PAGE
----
ttanner wrote:
There's no reason, other than lack of political will, that we can't increase revenues at the same time we cut expenditures

True, but the problem is the expenditures and promised expenditures are so large that they will never be paid.  We will either default outright or via inflation.

Here are a couple of other interesting numbers I came across while working on this response that help put things into perspective:

Total annual payroll in the US: $5.1 Trillion

Market Cap of all US public companies:  $15 Trillion

rhare

I'm confused about $113T unfunded liabilities.  If I understand correctly, the unfunded liability is the difference between the benefits that have been promised to current and future retirees and what will be collected in dedicated taxes and Medicare premiums. So the $113T are spread owed over many years. So leaving all other deficits aside, do you have an idea how much has to be saved every year to balance this $113T ?

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NPV entitlement calculations (maybe?)

SailAway wrote:
I'm confused about $113T unfunded liabilities.  If I understand correctly, the unfunded liability is the difference between the benefits that have been promised to current and future retirees and what will be collected in dedicated taxes and Medicare premiums. So the $113T are spread owed over many years. So leaving all other deficits aside, do you have an idea how much has to be saved every year to balance this $113T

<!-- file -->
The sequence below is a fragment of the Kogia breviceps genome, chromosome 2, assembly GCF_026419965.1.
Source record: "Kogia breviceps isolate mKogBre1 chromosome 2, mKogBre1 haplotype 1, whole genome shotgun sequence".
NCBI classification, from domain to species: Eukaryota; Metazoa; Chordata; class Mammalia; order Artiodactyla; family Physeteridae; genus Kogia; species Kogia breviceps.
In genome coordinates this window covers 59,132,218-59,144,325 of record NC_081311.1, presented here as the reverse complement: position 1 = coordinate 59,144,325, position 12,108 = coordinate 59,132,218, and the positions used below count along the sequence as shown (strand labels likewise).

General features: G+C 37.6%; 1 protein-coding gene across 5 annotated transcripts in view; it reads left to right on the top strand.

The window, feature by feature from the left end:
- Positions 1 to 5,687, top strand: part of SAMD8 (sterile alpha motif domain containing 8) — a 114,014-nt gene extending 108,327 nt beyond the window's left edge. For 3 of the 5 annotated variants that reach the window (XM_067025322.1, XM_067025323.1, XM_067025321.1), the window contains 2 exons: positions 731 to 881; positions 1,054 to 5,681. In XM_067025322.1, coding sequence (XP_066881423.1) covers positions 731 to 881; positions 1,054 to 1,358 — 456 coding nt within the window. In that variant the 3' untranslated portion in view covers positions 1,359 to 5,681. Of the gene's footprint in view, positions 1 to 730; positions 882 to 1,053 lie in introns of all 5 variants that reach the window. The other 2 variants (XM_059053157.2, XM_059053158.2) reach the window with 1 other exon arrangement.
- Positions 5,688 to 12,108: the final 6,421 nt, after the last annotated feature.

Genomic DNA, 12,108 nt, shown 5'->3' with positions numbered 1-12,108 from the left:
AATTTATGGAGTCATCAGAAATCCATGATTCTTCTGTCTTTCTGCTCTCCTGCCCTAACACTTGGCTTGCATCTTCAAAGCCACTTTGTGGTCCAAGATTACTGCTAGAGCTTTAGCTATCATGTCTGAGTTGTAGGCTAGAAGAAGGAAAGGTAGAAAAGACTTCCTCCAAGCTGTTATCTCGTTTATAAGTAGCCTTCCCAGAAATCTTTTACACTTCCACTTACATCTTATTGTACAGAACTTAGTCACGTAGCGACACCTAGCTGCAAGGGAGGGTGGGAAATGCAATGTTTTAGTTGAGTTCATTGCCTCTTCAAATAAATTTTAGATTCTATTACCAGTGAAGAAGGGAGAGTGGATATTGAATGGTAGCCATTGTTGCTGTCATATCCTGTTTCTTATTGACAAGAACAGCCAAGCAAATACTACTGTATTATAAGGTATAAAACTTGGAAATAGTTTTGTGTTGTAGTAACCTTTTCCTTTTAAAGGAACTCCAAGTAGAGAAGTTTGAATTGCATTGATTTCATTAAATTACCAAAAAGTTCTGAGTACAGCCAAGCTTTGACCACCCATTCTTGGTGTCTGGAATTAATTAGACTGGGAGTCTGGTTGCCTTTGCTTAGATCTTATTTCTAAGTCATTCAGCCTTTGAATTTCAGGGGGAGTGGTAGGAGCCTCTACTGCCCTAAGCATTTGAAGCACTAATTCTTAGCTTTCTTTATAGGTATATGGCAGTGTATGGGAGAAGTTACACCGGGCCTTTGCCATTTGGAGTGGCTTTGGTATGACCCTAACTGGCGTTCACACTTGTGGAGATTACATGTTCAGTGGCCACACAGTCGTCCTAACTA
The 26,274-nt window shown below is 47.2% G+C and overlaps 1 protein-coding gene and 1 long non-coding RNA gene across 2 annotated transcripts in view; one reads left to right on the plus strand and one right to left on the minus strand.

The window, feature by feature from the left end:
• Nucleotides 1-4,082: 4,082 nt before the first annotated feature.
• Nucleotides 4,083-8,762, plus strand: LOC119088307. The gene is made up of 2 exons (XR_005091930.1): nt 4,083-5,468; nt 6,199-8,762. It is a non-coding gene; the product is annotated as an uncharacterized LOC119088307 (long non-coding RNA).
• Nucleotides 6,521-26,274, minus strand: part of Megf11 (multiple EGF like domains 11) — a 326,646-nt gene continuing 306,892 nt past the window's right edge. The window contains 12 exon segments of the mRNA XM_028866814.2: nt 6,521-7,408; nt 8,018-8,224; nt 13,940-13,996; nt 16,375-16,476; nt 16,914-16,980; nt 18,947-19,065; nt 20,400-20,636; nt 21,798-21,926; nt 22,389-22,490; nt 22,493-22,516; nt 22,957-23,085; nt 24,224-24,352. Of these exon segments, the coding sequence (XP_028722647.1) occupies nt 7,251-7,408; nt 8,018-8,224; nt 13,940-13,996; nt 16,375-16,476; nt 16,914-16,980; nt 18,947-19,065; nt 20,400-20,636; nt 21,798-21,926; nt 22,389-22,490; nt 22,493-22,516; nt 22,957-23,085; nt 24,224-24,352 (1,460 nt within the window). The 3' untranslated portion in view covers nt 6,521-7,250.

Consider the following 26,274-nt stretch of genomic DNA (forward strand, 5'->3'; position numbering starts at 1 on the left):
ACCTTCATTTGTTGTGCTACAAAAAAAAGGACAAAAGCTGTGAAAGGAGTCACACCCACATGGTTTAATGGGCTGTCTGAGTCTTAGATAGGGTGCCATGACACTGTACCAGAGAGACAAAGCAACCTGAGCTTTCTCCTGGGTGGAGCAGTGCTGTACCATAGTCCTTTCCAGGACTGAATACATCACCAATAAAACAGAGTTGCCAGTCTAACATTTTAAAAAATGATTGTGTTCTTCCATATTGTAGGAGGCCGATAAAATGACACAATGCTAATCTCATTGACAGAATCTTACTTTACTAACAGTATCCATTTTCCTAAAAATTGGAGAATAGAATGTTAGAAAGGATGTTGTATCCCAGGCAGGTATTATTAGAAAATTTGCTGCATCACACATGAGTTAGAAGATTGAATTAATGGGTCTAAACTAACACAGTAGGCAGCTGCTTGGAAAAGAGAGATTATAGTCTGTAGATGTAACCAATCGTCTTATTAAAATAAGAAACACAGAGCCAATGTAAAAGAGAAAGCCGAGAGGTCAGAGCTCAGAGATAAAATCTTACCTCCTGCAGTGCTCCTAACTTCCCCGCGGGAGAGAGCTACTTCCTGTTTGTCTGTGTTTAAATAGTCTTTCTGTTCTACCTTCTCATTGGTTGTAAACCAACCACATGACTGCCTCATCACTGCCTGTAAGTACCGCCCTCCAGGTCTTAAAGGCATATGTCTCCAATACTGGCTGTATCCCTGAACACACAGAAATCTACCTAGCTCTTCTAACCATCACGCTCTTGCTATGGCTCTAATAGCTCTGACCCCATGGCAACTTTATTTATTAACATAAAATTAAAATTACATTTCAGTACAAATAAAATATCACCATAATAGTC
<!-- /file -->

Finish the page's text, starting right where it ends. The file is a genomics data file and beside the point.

You are correct.  The numbers are the NPV and assume some given rate of inflation over I believe 75 years.  I haven't been able to find what inflation numbers were used but the $113T was calculated by the Federal Reserve which I believe (as do many others) massively underestimates inflation.  So, I recommend calculating at 0% (assume they have the inflation number right), and 3% and 5% just in case they are off a bit. Smile

I have never done these calculations, so please if anyone sees anything wrong let me know.  Of course all the numbers, including those from the Federal Reserve are pretty big WAGs. To do the calculations I used  a mortgage calculator and simply scaled the values by a billion.